−−⏑−¦−⏑⏑¦−⏑−−¦¦−−⏑−¦−⏑⏑¦−⏑−− Upajāti (Rāmā)jñānaṁ paraṁ vā pthivī-śriyaṁ vā viprair-ya ukto 'dhigamiṣyatīti |
⏑−⏑−¦−⏑⏑¦−⏑−−¦¦⏑−⏑−¦−⏑⏑¦−⏑−−sa eṣa śākyādhipates-tanū-jo nirīkṣyate pravrajito janena || 10.11
"Ultimate knowing, or else earthly power,
Inspired sages said he would realize:
It is he, the son of the Śākya ruler,
Who, having gone forth, is being admired by the people."
On the surface King Śreṇya asked the reason for the crowd's gathering, and some bloke told him the reason, which was that the people were all gawping at the marvel of a royal prince who had gone forth into the life of a wandering beggar. In that case, the answer to the king's question is contained in the second half of today's verse. The reason the crowd gathered was to gaze at the prince.
But below the surface, as I argued yesterday, the king was inquiring into the motive behind all the activity, and the motive was the bodhisattva's desire to realize ultimate knowing. In that case, the answer to the king's question is contained in the first two words of today's verse – jñānaṁ param. The motive behind everything was ultimate knowing.
Speaking of knowing, FM Alexander said that to know when we are wrong is all that we shall ever know in this world.
In those terms, the highest order of knowing might include insight into faulty sensory appreciation and its causes.
But I think that Aśvaghoṣa is rather intending to suggest with jñānaṁ param a still higher order of knowing, namely, direct experience of what does not belong in the realm of knowable knowledge. Ultimate knowing, then, might be not so much knowledge as realization.
So again I come back to Nāgārjuna's assertion, which has been occupying my mind of late, that what the Buddha taught was just pratītya-samutpāda, or All Springing Up Together, with direction.
Buddhist scholars in the past have translated pratītya-samutpāda as “dependent origination” – a doctrine that does belong in the realm of knowable knowledge.
But Zen Master Dogen, as a distant descendant of Aśvaghoṣa and Nāgārjuna, took pains to clarify that what has been transmitted by the Zen patriarchs is just the practice and experience of sitting in full lotus. And this practice and experience, I submit, can never be expressed by a phrase like “dependent origination.” Springing Up Together, with direction, also does not hit the target – insofar as the target cannot be hit with words. But as a pointer to what is called in today's verse jñānaṁ param “ultimate knowing,” I submit that All Springing Up Together, with direction is – as a translation of pratītya-samutpāda which is literal enough and which has meaning – in the right general area.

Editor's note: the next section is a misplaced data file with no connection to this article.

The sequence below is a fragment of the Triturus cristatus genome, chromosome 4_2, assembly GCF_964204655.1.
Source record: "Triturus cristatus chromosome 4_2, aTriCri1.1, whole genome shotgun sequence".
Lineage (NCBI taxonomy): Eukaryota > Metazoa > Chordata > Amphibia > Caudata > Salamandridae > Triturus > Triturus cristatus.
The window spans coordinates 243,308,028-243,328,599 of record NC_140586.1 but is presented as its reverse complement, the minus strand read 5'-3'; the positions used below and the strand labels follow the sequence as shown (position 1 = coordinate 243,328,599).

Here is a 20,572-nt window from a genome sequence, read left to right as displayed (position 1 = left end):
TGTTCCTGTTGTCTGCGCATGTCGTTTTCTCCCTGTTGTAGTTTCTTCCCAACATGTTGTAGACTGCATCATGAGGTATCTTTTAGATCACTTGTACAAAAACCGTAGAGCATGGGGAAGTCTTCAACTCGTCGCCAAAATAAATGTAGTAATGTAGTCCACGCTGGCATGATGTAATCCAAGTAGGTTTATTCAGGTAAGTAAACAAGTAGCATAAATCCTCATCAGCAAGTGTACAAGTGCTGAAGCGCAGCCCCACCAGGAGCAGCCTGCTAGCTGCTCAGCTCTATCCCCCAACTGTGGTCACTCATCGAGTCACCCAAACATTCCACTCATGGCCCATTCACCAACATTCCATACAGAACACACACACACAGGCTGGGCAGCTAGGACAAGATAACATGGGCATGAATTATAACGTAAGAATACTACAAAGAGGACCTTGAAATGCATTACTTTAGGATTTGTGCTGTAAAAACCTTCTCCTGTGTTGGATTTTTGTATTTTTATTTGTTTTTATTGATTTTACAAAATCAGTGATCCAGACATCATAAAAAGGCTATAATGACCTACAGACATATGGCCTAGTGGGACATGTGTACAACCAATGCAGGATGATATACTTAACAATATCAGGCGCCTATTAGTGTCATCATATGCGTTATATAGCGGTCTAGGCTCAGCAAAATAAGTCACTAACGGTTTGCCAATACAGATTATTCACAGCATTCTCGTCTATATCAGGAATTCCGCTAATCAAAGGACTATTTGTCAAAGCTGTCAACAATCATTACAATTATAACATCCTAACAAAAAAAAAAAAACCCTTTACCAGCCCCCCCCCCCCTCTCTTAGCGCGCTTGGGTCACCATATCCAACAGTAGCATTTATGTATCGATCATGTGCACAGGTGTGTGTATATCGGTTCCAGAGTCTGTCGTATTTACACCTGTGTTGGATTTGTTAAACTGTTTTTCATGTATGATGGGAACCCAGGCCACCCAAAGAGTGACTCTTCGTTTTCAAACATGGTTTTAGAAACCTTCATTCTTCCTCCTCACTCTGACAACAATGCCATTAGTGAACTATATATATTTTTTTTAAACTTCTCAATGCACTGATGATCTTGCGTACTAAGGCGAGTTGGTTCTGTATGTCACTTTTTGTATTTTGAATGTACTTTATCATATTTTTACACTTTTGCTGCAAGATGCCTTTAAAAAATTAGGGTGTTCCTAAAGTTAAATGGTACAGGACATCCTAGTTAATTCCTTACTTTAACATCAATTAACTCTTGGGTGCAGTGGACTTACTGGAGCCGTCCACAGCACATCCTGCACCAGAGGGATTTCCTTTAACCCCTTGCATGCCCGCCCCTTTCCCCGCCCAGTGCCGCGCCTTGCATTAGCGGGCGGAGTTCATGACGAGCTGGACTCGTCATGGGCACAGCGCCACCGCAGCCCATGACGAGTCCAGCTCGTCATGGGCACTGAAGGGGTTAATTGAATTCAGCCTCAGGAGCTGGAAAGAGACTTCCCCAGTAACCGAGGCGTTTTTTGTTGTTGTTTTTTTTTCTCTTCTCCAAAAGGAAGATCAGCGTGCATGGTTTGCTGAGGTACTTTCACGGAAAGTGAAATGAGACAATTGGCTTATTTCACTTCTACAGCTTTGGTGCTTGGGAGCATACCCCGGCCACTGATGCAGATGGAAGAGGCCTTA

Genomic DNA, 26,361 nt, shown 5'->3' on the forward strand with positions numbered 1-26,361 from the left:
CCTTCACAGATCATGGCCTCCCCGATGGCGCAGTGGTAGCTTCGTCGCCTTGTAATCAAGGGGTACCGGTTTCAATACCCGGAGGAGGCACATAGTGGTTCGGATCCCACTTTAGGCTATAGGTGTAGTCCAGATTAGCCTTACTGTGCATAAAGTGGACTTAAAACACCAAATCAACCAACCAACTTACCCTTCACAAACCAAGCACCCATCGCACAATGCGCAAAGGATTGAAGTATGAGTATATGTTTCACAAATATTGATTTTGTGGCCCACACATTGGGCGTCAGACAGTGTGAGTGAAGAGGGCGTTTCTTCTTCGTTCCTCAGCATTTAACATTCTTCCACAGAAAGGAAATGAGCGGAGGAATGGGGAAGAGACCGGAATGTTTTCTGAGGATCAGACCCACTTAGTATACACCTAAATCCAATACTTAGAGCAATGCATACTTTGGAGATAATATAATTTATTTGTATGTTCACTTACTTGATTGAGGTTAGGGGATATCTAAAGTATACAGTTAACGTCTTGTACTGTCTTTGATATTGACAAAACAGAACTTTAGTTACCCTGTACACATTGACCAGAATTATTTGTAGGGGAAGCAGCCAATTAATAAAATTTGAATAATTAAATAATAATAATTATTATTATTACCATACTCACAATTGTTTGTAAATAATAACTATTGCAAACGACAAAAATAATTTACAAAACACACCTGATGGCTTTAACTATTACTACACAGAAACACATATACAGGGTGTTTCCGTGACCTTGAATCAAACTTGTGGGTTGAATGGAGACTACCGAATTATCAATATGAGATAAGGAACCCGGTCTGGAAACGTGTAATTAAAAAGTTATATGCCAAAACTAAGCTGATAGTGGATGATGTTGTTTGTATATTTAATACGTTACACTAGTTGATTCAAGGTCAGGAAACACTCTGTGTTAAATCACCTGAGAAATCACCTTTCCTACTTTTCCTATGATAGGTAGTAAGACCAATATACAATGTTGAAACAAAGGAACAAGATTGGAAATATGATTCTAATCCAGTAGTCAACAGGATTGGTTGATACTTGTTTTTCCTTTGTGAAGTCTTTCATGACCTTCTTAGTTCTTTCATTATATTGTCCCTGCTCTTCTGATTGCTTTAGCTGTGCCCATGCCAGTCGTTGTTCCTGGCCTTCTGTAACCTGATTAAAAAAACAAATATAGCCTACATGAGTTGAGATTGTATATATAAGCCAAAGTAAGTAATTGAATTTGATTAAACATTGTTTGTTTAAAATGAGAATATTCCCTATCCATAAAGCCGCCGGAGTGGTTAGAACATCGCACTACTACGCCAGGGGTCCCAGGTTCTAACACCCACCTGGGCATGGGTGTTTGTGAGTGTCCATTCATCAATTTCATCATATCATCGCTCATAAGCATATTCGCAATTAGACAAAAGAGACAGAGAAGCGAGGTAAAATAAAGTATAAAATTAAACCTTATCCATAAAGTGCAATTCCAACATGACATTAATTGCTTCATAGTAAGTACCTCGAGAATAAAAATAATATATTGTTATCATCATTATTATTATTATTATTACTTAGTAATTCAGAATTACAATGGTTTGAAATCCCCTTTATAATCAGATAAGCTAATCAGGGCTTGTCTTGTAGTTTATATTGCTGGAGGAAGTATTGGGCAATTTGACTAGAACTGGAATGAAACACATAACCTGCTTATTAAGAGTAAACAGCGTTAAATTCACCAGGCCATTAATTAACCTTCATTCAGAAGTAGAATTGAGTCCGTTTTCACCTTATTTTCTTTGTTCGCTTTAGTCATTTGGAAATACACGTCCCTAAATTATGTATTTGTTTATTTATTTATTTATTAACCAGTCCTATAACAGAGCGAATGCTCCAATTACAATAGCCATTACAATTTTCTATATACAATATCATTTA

jñānam (acc. sg.): n. knowing , becoming acquainted with , knowledge , (esp.) the higher knowledge (derived from meditation on the one Universal Spirit)
param (acc. sg. n.): mfn. highest, of the highest order
pṛthivī-śriyam (acc. sg. f.): earthly majesty ; power over the earth
pṛthivī: f. the earth or wide world
śrī: f. light, glory; prosperity, wealth, treasure ; high rank , power , might , majesty , royal dignity
vipraiḥ (inst. pl.): a sage , seer , singer ; a Brahman ; mfn. stirred or excited (inwardly) , inspired , wise (said of men and gods , esp. of agni , indra , the aśvins , maruts &c ; cf. paṇḍita)
yaḥ (nom. sg. m.): [he] who
uktaḥ (nom. sg m.): mfn. said
adhigamiṣyati = 3rd pers. sg. future adhi- √ gam: to go up to, accomplish, realize
iti: “....,” thus
sa (nom. sg. m.): he
eṣaḥ (nom. sg. m.): mfn. this, this here ; sometimes used to give emphasis to the personal pronouns
śākyādhipateḥ (gen. sg. m.): of the Śākya ruler
tanū-jaḥ (nom. sg.): m. 'born of the body'; son
nirīkṣyate = 3rd pers. sg. passive nir- √ īkṣ: to look at or towards , behold , regard , observe (also the stars) , perceive
pravrajitaḥ (nom. sg. m.): one who has left home to become a religious mendicant
pra- √ vraj: to go forth ; to leave home and wander forth as an ascetic mendicant
janena (inst. sg.): m. people